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to become vegetarian


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Before we launch into this please note that being vegetarian is in no way mandatory for members of the Theosophical Society.



Thirty years ago you stood a good chance getting thrown out an eating establishment if you enquired about a vegetarian alternative. Exclusively vegetarian restaurants were a “hard to find” item outside London ( Manchester had just one in 1977).


Not just that; vegetarianism was seen by many as an extreme position associated with religion rather than health or ethics. A few vegetarians could be found evangelizing in Youth Hostels and there were also a few Hip-Groovy types left over from the 1960s attracting some ridicule. In this atmosphere some vegetarians preferred to work undercover and keep quiet about it.


Shopping for vegetarian food wasn’t much better than eating out. You usually had to pay through the nose at health shops but if you lived in an area with some Asian shops (e.g. Bolton in Lancashire) you could get ingredients for some interesting vegetarian dishes at reasonable prices. If you are a social historian may want to make a name for yourself by writing about the contribution of Asian immigration to the rise of vegetarianism in the UK.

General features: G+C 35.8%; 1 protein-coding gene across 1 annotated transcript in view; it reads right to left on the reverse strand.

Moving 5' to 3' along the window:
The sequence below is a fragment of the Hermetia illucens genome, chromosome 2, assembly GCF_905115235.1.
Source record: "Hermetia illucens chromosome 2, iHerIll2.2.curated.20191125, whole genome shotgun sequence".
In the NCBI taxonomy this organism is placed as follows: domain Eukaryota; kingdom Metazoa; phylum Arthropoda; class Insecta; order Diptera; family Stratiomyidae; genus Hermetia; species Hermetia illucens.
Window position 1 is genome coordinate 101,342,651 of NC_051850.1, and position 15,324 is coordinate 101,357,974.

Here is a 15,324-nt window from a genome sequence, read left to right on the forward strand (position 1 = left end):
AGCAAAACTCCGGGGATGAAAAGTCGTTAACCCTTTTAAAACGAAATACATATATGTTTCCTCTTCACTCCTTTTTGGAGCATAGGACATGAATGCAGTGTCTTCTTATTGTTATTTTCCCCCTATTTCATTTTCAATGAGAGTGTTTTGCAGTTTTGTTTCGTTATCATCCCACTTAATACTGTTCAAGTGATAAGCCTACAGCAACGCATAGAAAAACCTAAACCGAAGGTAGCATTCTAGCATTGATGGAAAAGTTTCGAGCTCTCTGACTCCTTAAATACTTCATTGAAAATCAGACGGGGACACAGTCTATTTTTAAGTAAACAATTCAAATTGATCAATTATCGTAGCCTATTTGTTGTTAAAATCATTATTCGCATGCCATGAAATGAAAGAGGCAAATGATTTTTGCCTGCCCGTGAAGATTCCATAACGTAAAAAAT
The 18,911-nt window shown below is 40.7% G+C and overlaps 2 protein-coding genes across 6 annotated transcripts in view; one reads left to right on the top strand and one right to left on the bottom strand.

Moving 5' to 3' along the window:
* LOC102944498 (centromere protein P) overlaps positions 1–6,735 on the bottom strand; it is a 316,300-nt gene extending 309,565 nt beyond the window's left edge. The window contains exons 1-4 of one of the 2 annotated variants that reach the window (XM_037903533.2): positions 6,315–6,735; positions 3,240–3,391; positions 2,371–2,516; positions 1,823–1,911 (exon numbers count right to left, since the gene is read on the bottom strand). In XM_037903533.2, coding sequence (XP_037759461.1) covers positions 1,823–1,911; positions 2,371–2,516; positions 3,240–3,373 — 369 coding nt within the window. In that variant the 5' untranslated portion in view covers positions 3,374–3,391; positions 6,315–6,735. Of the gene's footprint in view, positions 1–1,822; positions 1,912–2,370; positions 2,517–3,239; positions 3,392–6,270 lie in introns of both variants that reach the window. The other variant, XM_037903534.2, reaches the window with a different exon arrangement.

You may have picked up a book or two on the technicalities of a vegetarian diet on the “pay thro’ the nose” basis at the health shop and perhaps a recipe book. You might get tips from established vegetarians but for many, vegetarianism meant meat and two veg without the meat.


Not everyone agrees but in an era of information when nobody stands out any more, it’s all a lot better now.


Rising concerns about fat in the diet coupled with greater concern about animal welfare have made the food industry take notice of demands for vegetarian alternatives. Not just alternatives but vegetarian products that go beyond impersonating meat dishes.


It seems though that impersonating dishes that would normally have meat in them is still the name of the game. You can now invite non-vegetarian friends round and give them a vegetarian meal and often they won’t realize that they’ve eaten vegetarian.


If you eat out you will nearly always find a vegetarian alternative unless you go to a greasy spoon. But if you eat at greasy spoons, you probably aren’t vegetarian anyway and it is indicative of the democratic nature of the catering industry that a few still do an all day breakfast fry-up.


Greasy Spoons do however seem to be in serious decline but this has been counterbalanced by the move towards low carb-high protein diets like the Atkins, which relies almost exclusively on animal protein. The jury is still out on the long term effects of the Atkins Diet.


Vegetarians have gained considerable ground over the last 30 years but their argument is far from won. More people are be turning to vegetarianism and do not feel marginalized by the decision but vegetarians are still very much in the minority.


If you decide to join the ranks of the vegetarians, you will find the transition easier now that the food industry sees you as an important and increasing target market.



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